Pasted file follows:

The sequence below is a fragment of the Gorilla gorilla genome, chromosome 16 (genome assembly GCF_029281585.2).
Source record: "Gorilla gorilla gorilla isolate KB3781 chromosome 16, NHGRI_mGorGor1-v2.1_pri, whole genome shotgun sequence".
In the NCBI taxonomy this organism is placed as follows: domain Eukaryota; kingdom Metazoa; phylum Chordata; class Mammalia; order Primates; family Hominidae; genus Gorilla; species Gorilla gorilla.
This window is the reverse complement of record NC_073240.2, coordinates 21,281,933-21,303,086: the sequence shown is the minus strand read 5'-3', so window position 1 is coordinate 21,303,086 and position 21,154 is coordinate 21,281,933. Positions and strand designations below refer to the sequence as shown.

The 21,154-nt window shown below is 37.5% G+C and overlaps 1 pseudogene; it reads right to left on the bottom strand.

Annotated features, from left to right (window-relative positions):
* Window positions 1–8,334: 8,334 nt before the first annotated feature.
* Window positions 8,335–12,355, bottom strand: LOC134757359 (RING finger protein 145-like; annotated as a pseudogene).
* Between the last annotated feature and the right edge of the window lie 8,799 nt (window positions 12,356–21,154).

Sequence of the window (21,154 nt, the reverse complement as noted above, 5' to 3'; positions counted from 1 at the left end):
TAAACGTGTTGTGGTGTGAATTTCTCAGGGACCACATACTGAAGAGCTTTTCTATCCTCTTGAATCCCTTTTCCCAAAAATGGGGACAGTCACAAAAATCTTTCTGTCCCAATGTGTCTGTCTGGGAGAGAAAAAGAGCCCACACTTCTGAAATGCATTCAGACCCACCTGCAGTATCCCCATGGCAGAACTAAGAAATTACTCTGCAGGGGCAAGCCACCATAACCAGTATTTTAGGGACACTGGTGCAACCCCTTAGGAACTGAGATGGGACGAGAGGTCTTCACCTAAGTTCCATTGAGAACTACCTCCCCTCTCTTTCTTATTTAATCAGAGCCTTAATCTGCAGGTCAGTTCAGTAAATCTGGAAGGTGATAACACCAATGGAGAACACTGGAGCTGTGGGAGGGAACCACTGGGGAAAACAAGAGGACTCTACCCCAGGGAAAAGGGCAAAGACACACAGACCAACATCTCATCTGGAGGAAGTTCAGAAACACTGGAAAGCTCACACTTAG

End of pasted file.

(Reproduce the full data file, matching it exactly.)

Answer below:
The sequence below is a fragment of the Gorilla gorilla genome, chromosome 16 (genome assembly GCF_029281585.2).
Source record: "Gorilla gorilla gorilla isolate KB3781 chromosome 16, NHGRI_mGorGor1-v2.1_pri, whole genome shotgun sequence".
In the NCBI taxonomy this organism is placed as follows: domain Eukaryota; kingdom Metazoa; phylum Chordata; class Mammalia; order Primates; family Hominidae; genus Gorilla; species Gorilla gorilla.
This window is the reverse complement of record NC_073240.2, coordinates 21,281,933-21,303,086: the sequence shown is the minus strand read 5'-3', so window position 1 is coordinate 21,303,086 and position 21,154 is coordinate 21,281,933. Positions and strand designations below refer to the sequence as shown.

The 21,154-nt window shown below is 37.5% G+C and overlaps 1 pseudogene; it reads right to left on the bottom strand.

Annotated features, from left to right (window-relative positions):
* Window positions 1–8,334: 8,334 nt before the first annotated feature.
* Window positions 8,335–12,355, bottom strand: LOC134757359 (RING finger protein 145-like; annotated as a pseudogene).
* Between the last annotated feature and the right edge of the window lie 8,799 nt (window positions 12,356–21,154).

Sequence of the window (21,154 nt, the reverse complement as noted above, 5' to 3'; positions counted from 1 at the left end):
TAAACGTGTTGTGGTGTGAATTTCTCAGGGACCACATACTGAAGAGCTTTTCTATCCTCTTGAATCCCTTTTCCCAAAAATGGGGACAGTCACAAAAATCTTTCTGTCCCAATGTGTCTGTCTGGGAGAGAAAAAGAGCCCACACTTCTGAAATGCATTCAGACCCACCTGCAGTATCCCCATGGCAGAACTAAGAAATTACTCTGCAGGGGCAAGCCACCATAACCAGTATTTTAGGGACACTGGTGCAACCCCTTAGGAACTGAGATGGGACGAGAGGTCTTCACCTAAGTTCCATTGAGAACTACCTCCCCTCTCTTTCTTATTTAATCAGAGCCTTAATCTGCAGGTCAGTTCAGTAAATCTGGAAGGTGATAACACCAATGGAGAACACTGGAGCTGTGGGAGGGAACCACTGGGGAAAACAAGAGGACTCTACCCCAGGGAAAAGGGCAAAGACACACAGACCAACATCTCATCTGGAGGAAGTTCAGAAACACTGGAAAGCTCACACTTAG